These changes in precipitation in turn increase the frequency and intensity of extreme weather events like floods, droughts, heat waves, hurricanes and tornados. The effects of these severe weather disturbances range from lower agricultural yields, glacial retreat, less summer stream flows, extinction of species and increase in the number of disease vectors (Wikipedia).
The scientific community is now nearly unanimous in heaping the blame for global warming on human activities, with only a small minority of the scientists absolves man for the phenomenon. But the persistent debate centers somewhere else, such as on how much worse climate change will occur in the future, and what needs to be done to reverse or at least reduce it.
The relationship between global warming and hurricanes is another subject that is hotly debated. If the world's climatic scientists agree on one thing, it is on the superlative force of Hurricane Katrina, which swept across the Americas and Europe in 2004. The consensus is that no natural calamity in memory matched the scope and magnitude of the damage it wrought on lives, property and the economy. But the suspected link between weather events like Katrina and global warming is yet to be proven. Research by a group of German scientists argues that the devastating floods in central Europe in 2002, for example, were perfectly normal events based on historical record (Murray, I., 2006). Other hurricane scientists agree that there is no way to blame global warming for Hurricane Katrina. Allegations that extreme weather events had become more damaging lately do not take into account the fact that human beings now live and invest resources in more dangerous areas, such as mountainside and seacoasts. The increase in the recorded number of these weather disturbances may be due to better observation and reporting methods. Thus, when the Inter-government Panel on Climate Change (IPCC) claimed that global warming exacerbated the 2004 hurricane season that produced Katrina, a top IPCC expert resigned in January 2005 in complete disagreement. Philip Klotzbach of the Colorado State University says that based on his own studies, most increases in Category 4-5 hurricanes between the period 1986-95 and 1996-2005 are due to improved observation technology. This indicates that other factors dictate the intensity and frequency of tropical cyclones.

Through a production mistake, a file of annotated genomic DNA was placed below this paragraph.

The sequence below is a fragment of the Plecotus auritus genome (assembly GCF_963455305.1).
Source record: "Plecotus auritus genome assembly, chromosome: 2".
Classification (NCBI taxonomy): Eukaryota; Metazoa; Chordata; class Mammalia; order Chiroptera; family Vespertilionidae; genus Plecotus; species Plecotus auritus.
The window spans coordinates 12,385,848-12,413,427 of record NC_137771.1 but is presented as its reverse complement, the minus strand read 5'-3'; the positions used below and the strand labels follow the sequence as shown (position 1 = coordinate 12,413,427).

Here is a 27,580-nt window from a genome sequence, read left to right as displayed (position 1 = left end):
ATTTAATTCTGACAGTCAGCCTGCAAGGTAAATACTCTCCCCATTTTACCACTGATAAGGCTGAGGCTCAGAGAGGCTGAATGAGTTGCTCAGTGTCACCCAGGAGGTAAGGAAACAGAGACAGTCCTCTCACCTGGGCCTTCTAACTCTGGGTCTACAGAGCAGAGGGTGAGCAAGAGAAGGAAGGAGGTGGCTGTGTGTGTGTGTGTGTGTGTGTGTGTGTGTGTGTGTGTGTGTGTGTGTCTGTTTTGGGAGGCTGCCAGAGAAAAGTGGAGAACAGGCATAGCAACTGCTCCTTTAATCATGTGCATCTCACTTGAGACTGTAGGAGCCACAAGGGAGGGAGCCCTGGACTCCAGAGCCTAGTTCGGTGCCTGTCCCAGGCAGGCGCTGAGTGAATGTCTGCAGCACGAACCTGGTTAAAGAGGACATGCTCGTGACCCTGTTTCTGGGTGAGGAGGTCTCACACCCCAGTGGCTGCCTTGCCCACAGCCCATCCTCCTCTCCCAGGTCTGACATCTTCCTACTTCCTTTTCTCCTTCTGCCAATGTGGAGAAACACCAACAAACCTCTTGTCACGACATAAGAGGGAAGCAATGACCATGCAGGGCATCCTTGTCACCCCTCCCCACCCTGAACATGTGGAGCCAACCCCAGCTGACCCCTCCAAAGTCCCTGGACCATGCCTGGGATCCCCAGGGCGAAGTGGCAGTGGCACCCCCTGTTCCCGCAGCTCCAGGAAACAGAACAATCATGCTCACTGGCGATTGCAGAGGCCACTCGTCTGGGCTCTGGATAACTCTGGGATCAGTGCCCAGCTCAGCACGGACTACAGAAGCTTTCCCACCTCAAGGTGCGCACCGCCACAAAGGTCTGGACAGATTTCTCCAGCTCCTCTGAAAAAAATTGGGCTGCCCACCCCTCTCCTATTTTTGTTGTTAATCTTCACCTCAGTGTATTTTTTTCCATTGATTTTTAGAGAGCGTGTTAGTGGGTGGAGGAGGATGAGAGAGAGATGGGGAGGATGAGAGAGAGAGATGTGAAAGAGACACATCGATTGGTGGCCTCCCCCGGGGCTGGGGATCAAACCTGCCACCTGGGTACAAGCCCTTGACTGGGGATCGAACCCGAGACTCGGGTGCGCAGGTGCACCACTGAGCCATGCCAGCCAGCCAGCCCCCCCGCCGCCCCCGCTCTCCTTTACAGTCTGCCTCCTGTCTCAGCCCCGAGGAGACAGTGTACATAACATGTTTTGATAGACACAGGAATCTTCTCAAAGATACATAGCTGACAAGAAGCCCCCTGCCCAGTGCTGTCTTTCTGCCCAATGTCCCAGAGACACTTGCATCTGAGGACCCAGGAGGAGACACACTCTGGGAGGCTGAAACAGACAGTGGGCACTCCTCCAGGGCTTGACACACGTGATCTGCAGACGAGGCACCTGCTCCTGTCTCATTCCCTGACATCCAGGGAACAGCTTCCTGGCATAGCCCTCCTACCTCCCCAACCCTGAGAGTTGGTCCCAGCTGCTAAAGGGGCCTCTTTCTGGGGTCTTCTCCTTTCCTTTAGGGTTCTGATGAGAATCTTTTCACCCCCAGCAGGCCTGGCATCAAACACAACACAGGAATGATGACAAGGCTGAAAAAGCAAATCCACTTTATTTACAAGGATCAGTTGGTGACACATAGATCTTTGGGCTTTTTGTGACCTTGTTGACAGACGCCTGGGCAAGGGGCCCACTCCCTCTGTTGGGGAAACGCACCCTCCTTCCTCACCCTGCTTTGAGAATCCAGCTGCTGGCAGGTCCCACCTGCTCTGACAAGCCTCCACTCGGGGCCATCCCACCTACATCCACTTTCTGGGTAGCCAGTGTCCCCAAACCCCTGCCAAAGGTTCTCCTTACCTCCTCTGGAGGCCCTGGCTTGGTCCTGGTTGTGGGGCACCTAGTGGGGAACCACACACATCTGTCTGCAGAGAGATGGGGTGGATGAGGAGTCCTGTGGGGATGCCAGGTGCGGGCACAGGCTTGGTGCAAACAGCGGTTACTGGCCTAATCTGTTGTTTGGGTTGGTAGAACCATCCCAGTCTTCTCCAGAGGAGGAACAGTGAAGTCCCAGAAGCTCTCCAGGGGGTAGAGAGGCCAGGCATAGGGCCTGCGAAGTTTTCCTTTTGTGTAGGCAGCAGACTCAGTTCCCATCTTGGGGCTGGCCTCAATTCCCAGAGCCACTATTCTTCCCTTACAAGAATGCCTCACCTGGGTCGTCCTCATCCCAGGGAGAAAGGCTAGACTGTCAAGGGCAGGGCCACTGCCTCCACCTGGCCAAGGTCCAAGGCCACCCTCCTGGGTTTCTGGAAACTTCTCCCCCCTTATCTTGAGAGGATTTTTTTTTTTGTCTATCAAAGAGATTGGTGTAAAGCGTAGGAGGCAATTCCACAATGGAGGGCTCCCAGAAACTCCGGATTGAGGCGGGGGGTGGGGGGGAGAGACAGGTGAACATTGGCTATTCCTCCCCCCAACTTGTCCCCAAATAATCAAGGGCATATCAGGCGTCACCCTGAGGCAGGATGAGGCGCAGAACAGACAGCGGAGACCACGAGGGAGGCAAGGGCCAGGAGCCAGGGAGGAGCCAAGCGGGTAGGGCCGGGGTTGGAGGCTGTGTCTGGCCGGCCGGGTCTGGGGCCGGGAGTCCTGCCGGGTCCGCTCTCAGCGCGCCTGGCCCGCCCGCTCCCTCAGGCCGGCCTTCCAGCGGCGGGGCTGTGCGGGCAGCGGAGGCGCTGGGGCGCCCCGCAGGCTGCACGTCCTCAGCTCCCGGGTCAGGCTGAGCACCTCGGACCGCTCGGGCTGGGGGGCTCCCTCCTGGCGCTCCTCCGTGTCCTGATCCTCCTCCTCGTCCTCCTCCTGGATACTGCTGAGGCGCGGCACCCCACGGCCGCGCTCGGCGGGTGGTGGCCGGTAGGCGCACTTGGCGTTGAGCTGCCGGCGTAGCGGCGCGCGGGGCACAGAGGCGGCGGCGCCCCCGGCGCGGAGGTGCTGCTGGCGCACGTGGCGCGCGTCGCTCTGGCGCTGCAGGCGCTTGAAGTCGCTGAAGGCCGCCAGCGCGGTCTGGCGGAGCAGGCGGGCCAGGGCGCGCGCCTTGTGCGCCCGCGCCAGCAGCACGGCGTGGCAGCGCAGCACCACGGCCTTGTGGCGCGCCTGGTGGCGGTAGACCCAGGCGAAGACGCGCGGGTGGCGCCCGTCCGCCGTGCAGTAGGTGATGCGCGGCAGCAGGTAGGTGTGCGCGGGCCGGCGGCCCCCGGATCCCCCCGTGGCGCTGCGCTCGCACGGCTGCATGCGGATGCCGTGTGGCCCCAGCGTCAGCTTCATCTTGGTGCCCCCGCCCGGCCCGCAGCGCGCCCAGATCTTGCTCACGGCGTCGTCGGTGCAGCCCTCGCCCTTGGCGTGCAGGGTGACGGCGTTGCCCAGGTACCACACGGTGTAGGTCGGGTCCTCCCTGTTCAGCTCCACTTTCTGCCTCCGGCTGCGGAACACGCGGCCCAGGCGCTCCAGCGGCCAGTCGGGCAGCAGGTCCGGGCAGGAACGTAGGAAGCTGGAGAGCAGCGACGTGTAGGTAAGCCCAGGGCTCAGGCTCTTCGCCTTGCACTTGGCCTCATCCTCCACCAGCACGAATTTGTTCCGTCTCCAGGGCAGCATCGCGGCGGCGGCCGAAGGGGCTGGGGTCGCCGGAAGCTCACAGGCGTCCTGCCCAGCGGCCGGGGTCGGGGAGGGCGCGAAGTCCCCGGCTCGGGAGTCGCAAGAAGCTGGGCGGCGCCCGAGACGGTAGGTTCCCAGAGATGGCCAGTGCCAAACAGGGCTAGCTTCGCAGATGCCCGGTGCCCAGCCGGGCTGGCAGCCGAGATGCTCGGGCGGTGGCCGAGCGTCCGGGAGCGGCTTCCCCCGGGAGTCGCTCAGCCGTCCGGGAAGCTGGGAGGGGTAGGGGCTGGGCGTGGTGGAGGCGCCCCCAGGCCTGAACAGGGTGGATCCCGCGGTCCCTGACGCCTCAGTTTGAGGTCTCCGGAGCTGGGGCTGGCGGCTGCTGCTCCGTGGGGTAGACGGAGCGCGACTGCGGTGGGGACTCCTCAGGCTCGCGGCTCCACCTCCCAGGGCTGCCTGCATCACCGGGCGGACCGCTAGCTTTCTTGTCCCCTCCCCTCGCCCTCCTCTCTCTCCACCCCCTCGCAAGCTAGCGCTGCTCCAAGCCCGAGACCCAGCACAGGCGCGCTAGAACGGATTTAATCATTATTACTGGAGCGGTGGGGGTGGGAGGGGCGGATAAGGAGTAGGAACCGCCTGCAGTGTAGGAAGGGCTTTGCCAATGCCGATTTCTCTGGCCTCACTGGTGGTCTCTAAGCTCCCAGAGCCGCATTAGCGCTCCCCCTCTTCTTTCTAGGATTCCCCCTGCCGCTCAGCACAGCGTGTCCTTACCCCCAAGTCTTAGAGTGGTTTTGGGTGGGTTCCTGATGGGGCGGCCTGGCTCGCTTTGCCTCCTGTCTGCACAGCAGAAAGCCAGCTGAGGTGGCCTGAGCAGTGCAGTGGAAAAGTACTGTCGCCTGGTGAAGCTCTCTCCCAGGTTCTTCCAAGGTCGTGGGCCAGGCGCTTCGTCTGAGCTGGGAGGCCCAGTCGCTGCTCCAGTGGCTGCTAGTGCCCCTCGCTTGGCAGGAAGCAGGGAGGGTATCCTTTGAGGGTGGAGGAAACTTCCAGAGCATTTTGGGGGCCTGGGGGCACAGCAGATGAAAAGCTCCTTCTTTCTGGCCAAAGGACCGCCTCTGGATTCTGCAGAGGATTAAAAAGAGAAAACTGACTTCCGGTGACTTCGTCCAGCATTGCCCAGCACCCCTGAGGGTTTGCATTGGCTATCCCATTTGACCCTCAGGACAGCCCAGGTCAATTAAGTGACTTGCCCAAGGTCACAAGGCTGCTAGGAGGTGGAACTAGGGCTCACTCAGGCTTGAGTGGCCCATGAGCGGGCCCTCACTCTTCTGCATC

There is as yet no scientific consensus that global warming will cause damaging climate change, notwithstanding claims by UNEP, IPICC and the US National Academy of Sciences that there is such a growing agreement. But the scientists do agree that the global average temperature is rising. What the scientists don't know yet are: 1) whether past temperature changes should be attributed to carbon dioxide levels; 2) predicting future temperature levels confidently and accurately; and 3) what temperature change levels would be damaging to life on earth. The NAS itself says that the 20 years' worth of knowledge and data on this discipline is not long and sufficient enough to estimate long-term trends.